Suvimal Kumar Sindhu, Graduate Student @ Indian Institute of Technology Kanpur, Kanpur, Uttar Pradesh, 208016, India Email: email@example.com
Having joined my Ph.D. programme at India Institute of Technology Kanpur in India, I always witnessed my senior colleagues defending their Ph.D. thesis with panache and grace; for juniors like me such visuals were highly captivating and motivating. During my Ph.D. I trained to manipulate gene expression and analyze its effect on the developing avian brain. Using these skill-set I created additional hippocampus-like regions (a center of learning and memory) in the chick brain, to understand its development in the brain (Sindhu et al., 2019). I proposed a mechanism for correct positioning of hippocampus in the avian brain. After years of arduous and passionate research work, my defense day was scheduled in the evening of April 17th and I was thrilled, for I was ready to experience the joy and accomplishment, a vicarious pleasure experienced through my senior colleagues, and sincerely hoping to match the high standards set by them.
While I was getting prepared for my D-day, the COVID-19 pandemic started to spread in India. Staying in an autonomous and highly secure residential campus, everybody — I know — thought that our work won’t be affected. However, things escalated quickly and in an unprecedented manner, merely two weeks prior to my defense most of the organizations, including my institute, got shut down. COVID-19 took away everybody “reasons for struggle” in life. Now the only possible thing was to “stay at home” and “work from home”. With a broken heart, I came back to my home located in a remote village in the Indian state of Bihar. Amidst all this, I was becoming anxious and restless, my dream to become a Doctor of Philosophy getting delayed till uncertainty. After more than one month of nationwide lockdown, institutions started to conduct virtual academic seminars and meetings. And I got the opportunity to defend my thesis on the last day of the same month – April. I was disheartened as it would not be the same as a traditional thesis defense, which I had always dreamt of, but this was the only option available under these situations.
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Suddenly I realized that there would be logistical hurdles, and preparation in the absence of supervisor and lab-mates would be challenging. But, I was determined to do this and decided to troubleshoot every aspect of it. Considering the location of my home two major hurdles were there -1) frequent power failure of home supply and 2) unstable cellular-network. Arranging an alternative power source and a Wi-Fi device was not a problem; I was not sure whether the network – which is mostly congested under current situation – would stably transmit data needed to sustain a group video conference with around 50 participants. More importantly, how much data will it consume? – 2GB, 20GB or, 200GB, any number was just a blind guess. To test these conditions a priori, arranging such huge participants that too with a free version of any video conferencing app was just not feasible. I thought of doing a couple of trial presentations to check if my slides are in order and the quality of audio and video are fine. My first mock presentation with my supervisor was quite upsetting; the connection lasted only for 10 minutes as the network was highly unstable. In the second trial, I changed my location within the limited possibilities and that improved the data speed to ~65MBPS. This time my mock presentation lasted for 50 minutes and it consumed ~270MB of data. This was my first experience to deliver a formal presentation online, and hence sometimes I became oblivious of my virtual audience. I had minimized the video thumbnail of participants to avoid cluttering my screen, which was shared with others for the slide show. However, as a trade-off, I lost touch with my audience, and at times felt speaking to myself. This was also due to the fact that to see the entire shared screen running my slide show.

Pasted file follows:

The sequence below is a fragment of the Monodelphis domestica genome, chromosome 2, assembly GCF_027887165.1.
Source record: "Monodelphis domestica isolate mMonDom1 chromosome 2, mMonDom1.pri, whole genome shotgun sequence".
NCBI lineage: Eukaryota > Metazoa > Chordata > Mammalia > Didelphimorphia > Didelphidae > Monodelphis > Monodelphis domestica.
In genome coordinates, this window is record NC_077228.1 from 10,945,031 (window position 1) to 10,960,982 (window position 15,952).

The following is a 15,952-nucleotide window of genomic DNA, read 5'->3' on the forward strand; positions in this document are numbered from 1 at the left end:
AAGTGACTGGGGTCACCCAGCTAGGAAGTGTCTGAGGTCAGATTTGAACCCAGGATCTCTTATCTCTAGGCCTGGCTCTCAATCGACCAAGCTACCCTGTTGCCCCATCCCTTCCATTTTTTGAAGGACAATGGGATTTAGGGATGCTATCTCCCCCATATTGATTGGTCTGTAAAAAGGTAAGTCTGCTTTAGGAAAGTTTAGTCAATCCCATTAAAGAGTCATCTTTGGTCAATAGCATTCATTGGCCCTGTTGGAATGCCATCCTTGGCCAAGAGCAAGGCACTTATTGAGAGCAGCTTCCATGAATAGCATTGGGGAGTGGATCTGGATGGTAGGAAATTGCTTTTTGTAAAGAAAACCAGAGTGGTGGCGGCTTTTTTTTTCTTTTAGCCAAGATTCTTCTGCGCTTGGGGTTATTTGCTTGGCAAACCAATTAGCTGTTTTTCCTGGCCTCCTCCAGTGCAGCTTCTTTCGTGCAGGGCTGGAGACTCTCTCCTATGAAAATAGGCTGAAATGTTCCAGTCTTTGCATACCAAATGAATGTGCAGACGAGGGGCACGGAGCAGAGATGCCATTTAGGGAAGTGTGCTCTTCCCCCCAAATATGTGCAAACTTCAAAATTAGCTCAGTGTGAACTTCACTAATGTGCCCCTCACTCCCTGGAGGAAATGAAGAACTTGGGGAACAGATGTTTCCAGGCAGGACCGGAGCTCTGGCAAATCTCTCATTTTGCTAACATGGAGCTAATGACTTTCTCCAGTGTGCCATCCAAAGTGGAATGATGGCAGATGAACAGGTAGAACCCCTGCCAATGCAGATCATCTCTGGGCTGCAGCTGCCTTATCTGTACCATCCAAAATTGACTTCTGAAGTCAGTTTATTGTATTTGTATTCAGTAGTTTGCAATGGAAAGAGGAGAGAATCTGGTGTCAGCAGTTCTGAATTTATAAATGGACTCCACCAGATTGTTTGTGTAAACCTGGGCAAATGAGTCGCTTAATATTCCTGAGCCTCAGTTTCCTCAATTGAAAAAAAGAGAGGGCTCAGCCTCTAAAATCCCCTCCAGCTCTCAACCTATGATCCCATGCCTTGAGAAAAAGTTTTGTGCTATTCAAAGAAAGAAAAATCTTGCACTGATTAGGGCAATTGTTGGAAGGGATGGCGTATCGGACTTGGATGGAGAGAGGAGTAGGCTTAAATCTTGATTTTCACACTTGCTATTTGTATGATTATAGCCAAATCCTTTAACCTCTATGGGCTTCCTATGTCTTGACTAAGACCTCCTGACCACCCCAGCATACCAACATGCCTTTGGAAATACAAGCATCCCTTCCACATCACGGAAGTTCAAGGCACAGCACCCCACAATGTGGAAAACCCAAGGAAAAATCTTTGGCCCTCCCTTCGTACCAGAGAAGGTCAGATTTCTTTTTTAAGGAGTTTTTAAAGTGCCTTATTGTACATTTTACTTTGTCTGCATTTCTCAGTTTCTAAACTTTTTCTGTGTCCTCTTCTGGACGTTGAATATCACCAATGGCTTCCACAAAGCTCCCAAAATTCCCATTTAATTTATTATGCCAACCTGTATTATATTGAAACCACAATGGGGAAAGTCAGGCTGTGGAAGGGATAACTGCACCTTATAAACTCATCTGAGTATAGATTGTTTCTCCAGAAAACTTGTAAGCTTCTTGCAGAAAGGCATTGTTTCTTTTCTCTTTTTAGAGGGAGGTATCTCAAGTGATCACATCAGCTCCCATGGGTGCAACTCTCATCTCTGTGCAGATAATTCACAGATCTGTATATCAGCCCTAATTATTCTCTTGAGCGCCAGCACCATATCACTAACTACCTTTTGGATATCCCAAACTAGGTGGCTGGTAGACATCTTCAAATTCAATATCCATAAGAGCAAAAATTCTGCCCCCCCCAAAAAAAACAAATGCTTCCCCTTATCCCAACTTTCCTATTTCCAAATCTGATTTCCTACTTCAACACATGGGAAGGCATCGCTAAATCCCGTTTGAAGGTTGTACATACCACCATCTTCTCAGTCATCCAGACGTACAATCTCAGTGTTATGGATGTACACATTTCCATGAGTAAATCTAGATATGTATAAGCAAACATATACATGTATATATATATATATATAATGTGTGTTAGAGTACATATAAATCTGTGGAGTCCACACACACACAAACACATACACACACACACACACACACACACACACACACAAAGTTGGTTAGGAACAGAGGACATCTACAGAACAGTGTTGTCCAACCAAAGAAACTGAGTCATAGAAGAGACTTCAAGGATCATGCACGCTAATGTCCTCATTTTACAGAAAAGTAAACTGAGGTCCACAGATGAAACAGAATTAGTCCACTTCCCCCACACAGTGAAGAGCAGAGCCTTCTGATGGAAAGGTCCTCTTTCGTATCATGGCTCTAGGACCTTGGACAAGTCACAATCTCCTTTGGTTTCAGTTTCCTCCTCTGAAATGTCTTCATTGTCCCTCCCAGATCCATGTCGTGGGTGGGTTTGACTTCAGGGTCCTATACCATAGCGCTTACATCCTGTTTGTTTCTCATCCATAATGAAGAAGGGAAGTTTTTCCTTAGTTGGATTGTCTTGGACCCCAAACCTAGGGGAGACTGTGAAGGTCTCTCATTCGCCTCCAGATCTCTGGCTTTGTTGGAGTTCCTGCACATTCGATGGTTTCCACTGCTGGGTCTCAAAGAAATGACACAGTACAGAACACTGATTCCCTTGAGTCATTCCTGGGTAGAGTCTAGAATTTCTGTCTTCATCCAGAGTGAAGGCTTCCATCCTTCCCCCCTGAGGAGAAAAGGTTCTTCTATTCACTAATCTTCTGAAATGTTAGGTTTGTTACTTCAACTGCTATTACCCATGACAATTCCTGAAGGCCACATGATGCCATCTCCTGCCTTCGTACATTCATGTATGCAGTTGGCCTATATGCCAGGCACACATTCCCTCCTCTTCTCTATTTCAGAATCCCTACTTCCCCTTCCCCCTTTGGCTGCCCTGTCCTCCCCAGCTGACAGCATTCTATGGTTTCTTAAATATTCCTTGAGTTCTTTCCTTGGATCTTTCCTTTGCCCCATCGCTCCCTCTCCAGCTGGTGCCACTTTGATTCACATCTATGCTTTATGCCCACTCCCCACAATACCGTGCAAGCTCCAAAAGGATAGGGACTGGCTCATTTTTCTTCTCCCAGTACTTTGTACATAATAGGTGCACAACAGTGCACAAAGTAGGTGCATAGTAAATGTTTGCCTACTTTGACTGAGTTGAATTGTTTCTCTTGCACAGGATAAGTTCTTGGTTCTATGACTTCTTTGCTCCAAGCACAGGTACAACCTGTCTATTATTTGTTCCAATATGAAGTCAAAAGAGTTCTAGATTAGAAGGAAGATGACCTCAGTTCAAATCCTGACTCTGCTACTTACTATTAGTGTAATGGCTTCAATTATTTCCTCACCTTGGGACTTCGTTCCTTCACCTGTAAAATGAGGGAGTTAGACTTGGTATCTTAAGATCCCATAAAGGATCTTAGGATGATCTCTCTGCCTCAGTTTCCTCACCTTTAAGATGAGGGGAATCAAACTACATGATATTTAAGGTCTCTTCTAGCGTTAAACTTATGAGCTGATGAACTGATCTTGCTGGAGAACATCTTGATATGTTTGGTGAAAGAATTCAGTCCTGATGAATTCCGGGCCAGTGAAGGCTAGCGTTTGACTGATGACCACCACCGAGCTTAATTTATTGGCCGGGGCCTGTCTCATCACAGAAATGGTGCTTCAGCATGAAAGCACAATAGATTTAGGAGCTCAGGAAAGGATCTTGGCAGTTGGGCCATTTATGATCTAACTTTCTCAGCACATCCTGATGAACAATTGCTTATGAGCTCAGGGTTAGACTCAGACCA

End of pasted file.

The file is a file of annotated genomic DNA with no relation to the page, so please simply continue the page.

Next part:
Finally, the D-day arrived, 10 minutes prior to the scheduled time, I signed-in to the Zoom platform and shared my screen; there were ~10 people waiting for my presentation, which eventually rose to 45 people. The connection became unstable; with stuck video and breaking voice, it was a total chaos. I thought my device would not be able to handle the load, and my presentation will have to be postponed. Meanwhile, it was suggested to temporarily turn off only video transmission for the audience except for the oral board members. This idea was quite helpful and I was able to go through my defense presentation as well as discussion, which took around 90 minutes of time. At the end of the session around 1.8GB of data was consumed. Without the slide transition device and laser pointer, it was inconvenient initially, but I adapted to the keyboard and mouse pointer for managing the presentation. To remain in touch with my audience, this time I did not minimize the video of my participants; rather, I kept a few video thumbnails at the corner of my screen. This helped me in remaining aware of their presence and generated a sense of their physical presence.
I had never thought I would defend my thesis this way, but when the whole world is learning a new way to live, I learned a new way to defend and become a doctor under lock down.
(Edited by Sahil Batra, Graduate Student @ Indian Institute of Technology Kanpur, India)
Sindhu S.K., Udaykumar N., Zaidi M.A.A., Soni A., Sen J. MicroRNA-19b restricts Wnt7b to the hem, which regulates aspects of hippocampus development in the avian forebrain. doi:10.1242/dev.175729, Development, 146, (20):1-7